There are three different bills before the Georgia State Legislature that would end or alter the generous $5,000 income tax credit Georgia gives to buyers powered solely by electric cars.
It's clear that partly behind these measures is the need for revenue to maintain Georgia roads and bridges.
The bill by Rep. Chuck Martin, R-Alpharetta, would end the credit for those buying or leasing an EV. It is now part of the $1 billion transportation measure.
This is because the savings will contribute as an offset to the large spending measure to fix roads and bridges. This would contribute about $50 million to that cause.
The bill from Rep. Ben Harbin, R-Evans, takes a middle road. It cuts the tax credit and phases it out over four years.
He says the bill would still contribute to the transportation spending package by saving about $20 million annually.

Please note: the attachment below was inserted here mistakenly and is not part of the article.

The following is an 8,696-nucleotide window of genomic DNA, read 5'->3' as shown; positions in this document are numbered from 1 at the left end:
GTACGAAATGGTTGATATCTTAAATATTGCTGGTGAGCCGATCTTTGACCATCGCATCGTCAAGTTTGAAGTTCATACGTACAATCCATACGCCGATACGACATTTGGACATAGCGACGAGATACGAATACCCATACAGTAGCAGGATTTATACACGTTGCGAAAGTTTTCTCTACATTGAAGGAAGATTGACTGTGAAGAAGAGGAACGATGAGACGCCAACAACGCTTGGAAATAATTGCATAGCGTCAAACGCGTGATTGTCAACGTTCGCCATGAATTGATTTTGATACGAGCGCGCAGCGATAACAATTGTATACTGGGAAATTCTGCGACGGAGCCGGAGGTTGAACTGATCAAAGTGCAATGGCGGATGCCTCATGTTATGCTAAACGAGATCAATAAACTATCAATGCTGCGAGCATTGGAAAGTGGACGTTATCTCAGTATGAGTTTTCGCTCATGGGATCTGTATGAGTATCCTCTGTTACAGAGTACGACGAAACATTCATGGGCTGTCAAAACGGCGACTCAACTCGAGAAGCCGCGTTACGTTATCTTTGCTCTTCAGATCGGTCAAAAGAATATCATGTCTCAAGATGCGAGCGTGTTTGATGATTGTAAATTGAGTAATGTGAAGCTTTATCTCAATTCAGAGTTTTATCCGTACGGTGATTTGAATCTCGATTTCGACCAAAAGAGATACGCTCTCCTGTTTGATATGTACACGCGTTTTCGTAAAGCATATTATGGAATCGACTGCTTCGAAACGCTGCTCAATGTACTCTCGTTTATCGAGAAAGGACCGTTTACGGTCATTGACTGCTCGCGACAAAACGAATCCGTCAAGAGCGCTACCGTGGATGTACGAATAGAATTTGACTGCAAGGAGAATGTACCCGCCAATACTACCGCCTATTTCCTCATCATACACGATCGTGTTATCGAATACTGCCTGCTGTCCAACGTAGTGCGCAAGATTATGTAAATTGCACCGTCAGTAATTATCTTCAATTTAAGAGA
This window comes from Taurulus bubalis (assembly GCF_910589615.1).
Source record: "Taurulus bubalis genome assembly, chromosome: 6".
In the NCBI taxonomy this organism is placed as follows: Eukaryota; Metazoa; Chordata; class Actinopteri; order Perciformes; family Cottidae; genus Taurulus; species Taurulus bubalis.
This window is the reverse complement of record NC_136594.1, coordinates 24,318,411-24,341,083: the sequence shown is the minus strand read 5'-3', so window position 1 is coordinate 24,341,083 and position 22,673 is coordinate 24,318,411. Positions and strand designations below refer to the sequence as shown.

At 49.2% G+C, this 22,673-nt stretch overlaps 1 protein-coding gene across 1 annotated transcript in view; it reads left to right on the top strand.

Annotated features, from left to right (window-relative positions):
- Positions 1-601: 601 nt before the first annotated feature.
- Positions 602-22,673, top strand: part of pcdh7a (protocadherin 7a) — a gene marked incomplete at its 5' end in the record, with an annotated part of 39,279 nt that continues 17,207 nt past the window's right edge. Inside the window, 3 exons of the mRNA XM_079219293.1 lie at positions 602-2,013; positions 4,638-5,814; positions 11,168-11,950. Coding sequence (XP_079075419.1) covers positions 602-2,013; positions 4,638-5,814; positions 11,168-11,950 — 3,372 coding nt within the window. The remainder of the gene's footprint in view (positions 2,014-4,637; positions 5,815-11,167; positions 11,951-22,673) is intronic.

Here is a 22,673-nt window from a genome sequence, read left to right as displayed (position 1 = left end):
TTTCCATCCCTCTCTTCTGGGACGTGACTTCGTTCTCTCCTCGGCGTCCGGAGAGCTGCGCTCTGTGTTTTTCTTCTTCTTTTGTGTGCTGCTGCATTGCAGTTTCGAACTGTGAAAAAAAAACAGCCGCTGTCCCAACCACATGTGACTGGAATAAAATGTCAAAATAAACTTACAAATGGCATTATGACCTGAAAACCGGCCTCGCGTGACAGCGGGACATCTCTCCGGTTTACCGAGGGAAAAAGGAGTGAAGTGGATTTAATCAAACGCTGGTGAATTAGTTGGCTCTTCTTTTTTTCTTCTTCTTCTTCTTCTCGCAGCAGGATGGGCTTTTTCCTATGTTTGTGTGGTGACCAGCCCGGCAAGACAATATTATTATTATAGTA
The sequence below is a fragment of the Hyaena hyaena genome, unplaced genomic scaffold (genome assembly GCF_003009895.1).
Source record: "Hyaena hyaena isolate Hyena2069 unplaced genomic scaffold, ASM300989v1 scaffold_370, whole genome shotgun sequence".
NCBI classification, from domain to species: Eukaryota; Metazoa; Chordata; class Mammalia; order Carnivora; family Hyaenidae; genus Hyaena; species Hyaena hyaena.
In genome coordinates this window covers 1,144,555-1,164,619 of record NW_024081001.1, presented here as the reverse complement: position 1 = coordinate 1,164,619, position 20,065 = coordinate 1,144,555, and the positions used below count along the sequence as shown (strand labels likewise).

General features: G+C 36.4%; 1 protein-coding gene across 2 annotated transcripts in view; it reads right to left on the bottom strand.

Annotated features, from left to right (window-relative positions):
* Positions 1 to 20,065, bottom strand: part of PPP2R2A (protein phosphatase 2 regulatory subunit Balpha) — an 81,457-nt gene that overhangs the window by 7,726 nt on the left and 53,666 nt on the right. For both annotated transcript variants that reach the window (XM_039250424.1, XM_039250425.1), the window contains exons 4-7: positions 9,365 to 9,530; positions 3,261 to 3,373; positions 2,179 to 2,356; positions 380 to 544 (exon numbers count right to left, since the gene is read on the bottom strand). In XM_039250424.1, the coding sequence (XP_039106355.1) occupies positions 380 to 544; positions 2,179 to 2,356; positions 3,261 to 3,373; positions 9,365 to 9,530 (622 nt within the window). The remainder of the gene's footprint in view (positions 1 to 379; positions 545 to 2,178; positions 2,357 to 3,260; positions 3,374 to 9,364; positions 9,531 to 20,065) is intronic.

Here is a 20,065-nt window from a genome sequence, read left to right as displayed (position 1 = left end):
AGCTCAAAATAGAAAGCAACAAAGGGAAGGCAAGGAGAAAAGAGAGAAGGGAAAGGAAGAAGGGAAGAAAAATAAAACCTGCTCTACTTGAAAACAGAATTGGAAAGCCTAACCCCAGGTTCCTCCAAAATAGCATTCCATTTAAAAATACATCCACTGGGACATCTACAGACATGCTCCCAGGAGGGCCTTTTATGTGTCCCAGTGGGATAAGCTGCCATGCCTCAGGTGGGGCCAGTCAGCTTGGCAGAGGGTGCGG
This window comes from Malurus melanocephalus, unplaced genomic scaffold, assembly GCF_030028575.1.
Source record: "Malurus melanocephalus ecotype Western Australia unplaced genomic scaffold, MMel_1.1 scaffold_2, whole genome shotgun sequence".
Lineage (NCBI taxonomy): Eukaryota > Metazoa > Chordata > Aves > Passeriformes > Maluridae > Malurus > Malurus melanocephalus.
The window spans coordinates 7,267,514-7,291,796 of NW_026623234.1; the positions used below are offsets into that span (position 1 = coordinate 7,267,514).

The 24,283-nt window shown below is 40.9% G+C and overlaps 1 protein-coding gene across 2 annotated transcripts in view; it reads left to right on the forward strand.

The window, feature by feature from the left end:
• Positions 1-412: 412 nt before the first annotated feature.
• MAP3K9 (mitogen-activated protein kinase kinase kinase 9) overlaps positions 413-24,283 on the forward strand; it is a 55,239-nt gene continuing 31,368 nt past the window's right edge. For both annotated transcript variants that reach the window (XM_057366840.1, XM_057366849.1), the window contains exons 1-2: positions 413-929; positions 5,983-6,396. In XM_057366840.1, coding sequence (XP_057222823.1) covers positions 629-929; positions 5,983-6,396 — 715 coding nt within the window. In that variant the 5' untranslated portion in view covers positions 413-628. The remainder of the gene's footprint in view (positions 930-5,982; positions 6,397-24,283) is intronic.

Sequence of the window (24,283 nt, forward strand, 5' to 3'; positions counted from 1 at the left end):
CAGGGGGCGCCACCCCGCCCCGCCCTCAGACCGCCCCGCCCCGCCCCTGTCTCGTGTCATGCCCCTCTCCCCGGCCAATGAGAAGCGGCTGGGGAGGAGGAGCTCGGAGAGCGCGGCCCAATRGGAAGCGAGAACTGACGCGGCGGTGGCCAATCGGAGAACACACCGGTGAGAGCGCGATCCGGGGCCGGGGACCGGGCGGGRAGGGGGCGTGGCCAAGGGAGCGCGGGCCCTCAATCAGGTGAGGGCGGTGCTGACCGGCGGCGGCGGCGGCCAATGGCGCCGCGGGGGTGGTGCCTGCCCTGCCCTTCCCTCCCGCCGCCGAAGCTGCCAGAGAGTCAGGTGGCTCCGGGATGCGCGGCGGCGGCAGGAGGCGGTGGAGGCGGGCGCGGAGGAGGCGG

Finally there is a bill that would move the credit over to hybrid vehicles by Rep. Tom Benton.
We talked with a Washington D.C. researcher who looked at whether the incentives really are feeding the growth in Georgia. Nic Lutsey of International Council on Clean Transportation said the numbers show places with generous credits, like Georgia, have indeed pushed up sales. But he also added that while tax credits, which cost the state plenty, are a leading driver of EV sales, other less costly incentives help too. That includes allowing EV car owners to use the high occupancy lanes on highways.